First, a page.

Civil Liberties On Trial In Occupy Wall St. Case
In New York City, a major test of the nation’s commitment to civil liberties is playing out as Cecily McMillan, 25, a New School student, faces felony charges in a trial that started on Monday. McMillan, the last of the Occupy Wall Street demonstrators to face trial, is accused of assaulting a police officer — a charge that carries the possibility of seven years in prison.
McMillan’s case represents the latest attempt by law enforcement to challenge the First Amendment’s guarantee of freedom of assembly.
McMillan is accused of elbowing a police officer in the eye on March 17, 2012, during the six-month anniversary demonstration to mark the date of the original Occupy Wall Street demonstration, which was held on Nov. 15, 2011 and ended when New York City Police raided and destroyed the encampment at Zuccotti Park.
During a violent clash between the protesters and the police on the anniversary demonstration, McMillan suffered from a seizure and convulsed on the ground for several minutes, possibly as a response to the assault she received. Reactions to her situation — particularly, the NYPD’s lack of action — were videotaped.
As she was being arrested, McMillan allegedly elbowed Officer Grantley Bovell. McMillan, who does not deny that she did strike the officer, has said she believed that her breasts were being groped and acted instinctively. The beating she received as a result left her with bruised ribs, cuts across her body and discoloration above her breasts and on her arms.
Bovell’s integrity has been called into question in pre-trial motions. In these motions, he has been accused of kicking a suspect in the face while the suspect was on the ground and slamming an arrestee’s face into the steps of a city bus. In the case of Bovell running a motorcyclist off the road to make an arrest in March 2010, the officer received discipline for a procedural infraction.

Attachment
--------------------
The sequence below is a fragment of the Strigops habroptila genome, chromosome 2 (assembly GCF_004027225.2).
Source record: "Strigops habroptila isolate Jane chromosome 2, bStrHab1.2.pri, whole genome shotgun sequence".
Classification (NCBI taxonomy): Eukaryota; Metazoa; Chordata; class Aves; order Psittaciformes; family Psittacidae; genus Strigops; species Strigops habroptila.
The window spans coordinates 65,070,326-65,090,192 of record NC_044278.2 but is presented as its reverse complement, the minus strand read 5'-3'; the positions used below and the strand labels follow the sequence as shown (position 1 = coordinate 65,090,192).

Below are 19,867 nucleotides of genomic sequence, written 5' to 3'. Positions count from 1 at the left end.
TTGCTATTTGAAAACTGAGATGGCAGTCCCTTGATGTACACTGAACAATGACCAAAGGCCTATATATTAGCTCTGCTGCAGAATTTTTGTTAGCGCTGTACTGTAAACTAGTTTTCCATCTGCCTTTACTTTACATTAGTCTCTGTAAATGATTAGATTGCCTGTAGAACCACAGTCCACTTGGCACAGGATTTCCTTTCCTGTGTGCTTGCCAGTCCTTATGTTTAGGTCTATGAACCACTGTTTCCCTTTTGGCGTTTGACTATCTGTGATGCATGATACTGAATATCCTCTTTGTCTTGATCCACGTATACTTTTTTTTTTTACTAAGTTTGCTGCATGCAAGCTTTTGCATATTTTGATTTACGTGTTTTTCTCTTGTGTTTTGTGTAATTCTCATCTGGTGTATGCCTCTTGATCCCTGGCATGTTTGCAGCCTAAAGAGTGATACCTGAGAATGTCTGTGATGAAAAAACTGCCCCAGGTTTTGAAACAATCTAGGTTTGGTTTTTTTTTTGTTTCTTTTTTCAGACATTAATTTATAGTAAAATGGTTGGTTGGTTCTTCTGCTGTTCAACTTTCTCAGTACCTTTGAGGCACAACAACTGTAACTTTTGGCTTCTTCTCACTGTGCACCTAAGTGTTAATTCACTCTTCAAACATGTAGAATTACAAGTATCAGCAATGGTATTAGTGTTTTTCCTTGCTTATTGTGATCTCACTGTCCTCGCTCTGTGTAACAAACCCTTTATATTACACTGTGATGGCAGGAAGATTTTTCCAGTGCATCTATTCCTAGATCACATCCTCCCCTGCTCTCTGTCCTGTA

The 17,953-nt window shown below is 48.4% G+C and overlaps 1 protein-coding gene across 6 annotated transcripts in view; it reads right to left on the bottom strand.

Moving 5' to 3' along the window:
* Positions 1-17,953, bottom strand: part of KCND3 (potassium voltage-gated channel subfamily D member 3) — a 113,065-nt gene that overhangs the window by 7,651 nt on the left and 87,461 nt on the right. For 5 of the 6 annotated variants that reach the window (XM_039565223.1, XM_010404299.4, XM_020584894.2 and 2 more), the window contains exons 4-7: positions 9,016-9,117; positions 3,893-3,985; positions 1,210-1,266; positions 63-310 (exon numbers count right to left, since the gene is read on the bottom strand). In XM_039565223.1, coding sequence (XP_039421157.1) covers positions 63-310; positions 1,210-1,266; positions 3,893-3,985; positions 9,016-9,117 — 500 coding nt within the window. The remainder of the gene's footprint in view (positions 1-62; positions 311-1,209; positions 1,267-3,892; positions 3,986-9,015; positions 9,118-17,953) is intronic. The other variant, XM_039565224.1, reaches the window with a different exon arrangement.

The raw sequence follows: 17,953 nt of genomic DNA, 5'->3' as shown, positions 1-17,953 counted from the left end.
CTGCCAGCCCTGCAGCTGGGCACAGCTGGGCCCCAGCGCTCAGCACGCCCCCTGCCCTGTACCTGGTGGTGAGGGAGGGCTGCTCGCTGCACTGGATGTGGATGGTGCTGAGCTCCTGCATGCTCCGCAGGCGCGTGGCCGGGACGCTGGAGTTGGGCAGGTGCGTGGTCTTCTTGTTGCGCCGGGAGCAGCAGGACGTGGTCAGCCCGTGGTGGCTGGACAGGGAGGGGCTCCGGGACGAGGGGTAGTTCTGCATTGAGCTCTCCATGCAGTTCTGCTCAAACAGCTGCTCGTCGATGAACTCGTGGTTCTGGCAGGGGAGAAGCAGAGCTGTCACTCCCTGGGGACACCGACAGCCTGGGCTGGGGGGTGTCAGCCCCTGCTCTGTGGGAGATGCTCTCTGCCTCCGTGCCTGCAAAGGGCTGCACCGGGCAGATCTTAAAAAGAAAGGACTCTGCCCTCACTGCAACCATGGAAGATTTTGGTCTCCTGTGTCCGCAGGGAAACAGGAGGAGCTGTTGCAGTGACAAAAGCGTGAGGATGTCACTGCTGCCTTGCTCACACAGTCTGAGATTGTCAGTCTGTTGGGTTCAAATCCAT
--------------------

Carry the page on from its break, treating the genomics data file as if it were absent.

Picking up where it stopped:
Requests to have the officer’s personnel file brought into evidence in McMillan’s trial were rejected as irrelevant. Jury selection started on Monday, with opening arguments planned for Tuesday.
“Our clearly enumerated rights are supposed to guarantee our freedom, but in a landscape of extreme inequality – economic, racial and gender inequality – the letter of the law doesn’t always amount to much,” wrote Chase Madar for the Guardian. “Changing this socioeconomic landscape requires mass mobilization – often raucous, often messy, and utterly vital to the health of any real democracy. With this channel of political activity overpoliced to the point of blockage, the result is a positive feedback loop of rising inequality and eroding freedoms.”
In Chicago, an Illinois state court in February dismissed terrorism charges against the “NATO 3,” who were charged with throwing Molotov cocktails at the NATO summit in 2012.
The charges against Brian Jacob Church, Brent Betterly and Jared Chase were revealed to be — allegedly — a part of a larger plan to help justify the $40 million the City of Chicago spent on security preparation for the summit. The three were infiltrated by undercover police, who convinced the group to procure and use the incendiaries. The three were arrested, each was held on a $1.5 million bond for 20 months, and they were used as part of a larger scare campaign, in which they allegedly targeted other major sites, including Mayor Rahm Emanuel’s home and the Obama campaign headquarters.
Meanwhile, in North Carolina and in Georgia, arrests have escalated in the “Moral Monday” protests, with 30 arrested on March 18 in protest of Georgia Gov. Nathan Deal’s refusal to expand Medicaid. These protestors joined the more than 1,000 other protesters who have been met with police opposition and detainment in North Carolina while marching against restrictions on voting access, cuts to aid to the poor and the elimination of low-income tax credits.
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